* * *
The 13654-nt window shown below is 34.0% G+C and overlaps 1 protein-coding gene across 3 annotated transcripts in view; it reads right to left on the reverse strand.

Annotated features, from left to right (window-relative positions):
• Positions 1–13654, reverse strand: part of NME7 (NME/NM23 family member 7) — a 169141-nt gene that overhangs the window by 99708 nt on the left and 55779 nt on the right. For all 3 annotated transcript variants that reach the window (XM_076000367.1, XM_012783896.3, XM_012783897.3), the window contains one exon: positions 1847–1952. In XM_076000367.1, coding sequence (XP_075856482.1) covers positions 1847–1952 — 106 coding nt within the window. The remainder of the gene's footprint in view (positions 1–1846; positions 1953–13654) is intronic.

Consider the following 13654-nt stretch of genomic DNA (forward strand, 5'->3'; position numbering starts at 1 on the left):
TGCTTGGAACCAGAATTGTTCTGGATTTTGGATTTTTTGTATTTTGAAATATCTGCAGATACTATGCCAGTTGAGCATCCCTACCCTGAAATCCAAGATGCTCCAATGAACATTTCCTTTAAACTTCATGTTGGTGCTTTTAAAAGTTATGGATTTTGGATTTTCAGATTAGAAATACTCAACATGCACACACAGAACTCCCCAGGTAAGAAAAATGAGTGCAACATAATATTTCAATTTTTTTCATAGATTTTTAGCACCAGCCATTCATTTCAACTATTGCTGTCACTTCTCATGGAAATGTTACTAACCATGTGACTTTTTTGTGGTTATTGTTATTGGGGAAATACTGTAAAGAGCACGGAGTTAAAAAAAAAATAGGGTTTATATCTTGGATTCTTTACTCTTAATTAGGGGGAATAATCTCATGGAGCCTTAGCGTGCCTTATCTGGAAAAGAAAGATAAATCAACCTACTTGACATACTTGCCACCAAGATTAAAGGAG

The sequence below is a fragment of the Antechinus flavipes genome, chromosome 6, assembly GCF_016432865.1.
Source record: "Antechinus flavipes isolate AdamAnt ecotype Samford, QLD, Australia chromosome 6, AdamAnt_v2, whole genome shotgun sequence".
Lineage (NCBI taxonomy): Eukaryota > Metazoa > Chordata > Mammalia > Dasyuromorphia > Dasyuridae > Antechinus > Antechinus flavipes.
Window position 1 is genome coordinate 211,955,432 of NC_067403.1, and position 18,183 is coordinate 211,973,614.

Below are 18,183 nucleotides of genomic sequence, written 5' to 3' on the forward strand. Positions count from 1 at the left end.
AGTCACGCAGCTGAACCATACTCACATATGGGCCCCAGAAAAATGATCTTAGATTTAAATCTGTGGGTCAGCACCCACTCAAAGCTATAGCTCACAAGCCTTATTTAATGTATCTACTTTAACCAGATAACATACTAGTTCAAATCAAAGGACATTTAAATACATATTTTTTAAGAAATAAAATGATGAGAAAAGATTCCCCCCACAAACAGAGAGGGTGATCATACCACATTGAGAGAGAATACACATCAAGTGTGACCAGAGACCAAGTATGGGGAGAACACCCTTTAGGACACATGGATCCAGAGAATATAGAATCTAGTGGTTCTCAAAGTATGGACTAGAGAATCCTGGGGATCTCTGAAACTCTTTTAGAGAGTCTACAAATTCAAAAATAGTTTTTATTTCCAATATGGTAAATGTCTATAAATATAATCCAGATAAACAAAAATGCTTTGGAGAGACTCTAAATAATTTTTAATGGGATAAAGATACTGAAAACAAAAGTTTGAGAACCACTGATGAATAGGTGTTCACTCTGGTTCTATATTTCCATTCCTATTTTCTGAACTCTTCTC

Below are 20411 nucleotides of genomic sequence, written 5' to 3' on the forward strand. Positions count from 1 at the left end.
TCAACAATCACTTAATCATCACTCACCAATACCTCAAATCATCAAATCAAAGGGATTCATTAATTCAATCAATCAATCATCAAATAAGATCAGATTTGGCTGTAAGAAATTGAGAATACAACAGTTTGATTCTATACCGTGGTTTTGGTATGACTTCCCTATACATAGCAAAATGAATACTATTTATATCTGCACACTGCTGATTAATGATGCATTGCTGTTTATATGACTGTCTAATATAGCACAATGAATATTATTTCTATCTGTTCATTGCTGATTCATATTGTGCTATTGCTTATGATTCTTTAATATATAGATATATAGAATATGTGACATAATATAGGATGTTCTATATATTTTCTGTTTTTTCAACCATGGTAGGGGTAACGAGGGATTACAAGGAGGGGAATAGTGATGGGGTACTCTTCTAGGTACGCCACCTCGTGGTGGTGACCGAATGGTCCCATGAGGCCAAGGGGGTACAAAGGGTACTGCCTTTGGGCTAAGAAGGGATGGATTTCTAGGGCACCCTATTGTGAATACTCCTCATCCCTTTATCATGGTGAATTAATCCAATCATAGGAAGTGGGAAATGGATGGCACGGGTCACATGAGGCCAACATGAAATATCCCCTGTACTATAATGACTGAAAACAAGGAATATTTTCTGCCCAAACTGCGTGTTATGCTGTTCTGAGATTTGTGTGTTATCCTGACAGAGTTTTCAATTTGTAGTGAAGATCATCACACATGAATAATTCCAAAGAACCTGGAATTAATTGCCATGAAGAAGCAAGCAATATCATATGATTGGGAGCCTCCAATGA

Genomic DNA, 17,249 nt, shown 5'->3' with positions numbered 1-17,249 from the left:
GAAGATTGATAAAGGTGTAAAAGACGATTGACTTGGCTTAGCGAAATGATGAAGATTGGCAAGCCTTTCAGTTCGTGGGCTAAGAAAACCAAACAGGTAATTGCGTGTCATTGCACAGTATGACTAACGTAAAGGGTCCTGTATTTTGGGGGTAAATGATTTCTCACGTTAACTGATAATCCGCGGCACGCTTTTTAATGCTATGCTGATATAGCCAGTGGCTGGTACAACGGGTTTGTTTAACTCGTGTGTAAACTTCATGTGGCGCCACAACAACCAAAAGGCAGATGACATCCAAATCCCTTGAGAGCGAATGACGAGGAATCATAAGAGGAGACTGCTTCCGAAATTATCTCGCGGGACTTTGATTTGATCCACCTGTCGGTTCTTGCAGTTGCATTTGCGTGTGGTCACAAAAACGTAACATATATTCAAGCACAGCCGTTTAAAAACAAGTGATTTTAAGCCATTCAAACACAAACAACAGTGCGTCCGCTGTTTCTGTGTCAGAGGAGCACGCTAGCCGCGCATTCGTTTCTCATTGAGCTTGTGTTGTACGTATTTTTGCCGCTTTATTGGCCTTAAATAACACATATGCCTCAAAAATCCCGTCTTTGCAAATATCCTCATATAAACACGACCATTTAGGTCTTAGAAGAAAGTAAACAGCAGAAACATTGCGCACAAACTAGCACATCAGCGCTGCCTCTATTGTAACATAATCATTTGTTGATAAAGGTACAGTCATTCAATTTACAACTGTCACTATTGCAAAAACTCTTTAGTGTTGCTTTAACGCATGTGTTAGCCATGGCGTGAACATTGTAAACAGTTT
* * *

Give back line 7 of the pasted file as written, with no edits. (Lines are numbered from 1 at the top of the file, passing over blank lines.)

Source record: "Antechinus flavipes isolate AdamAnt ecotype Samford, QLD, Australia chromosome 6, AdamAnt_v2, whole genome shotgun sequence".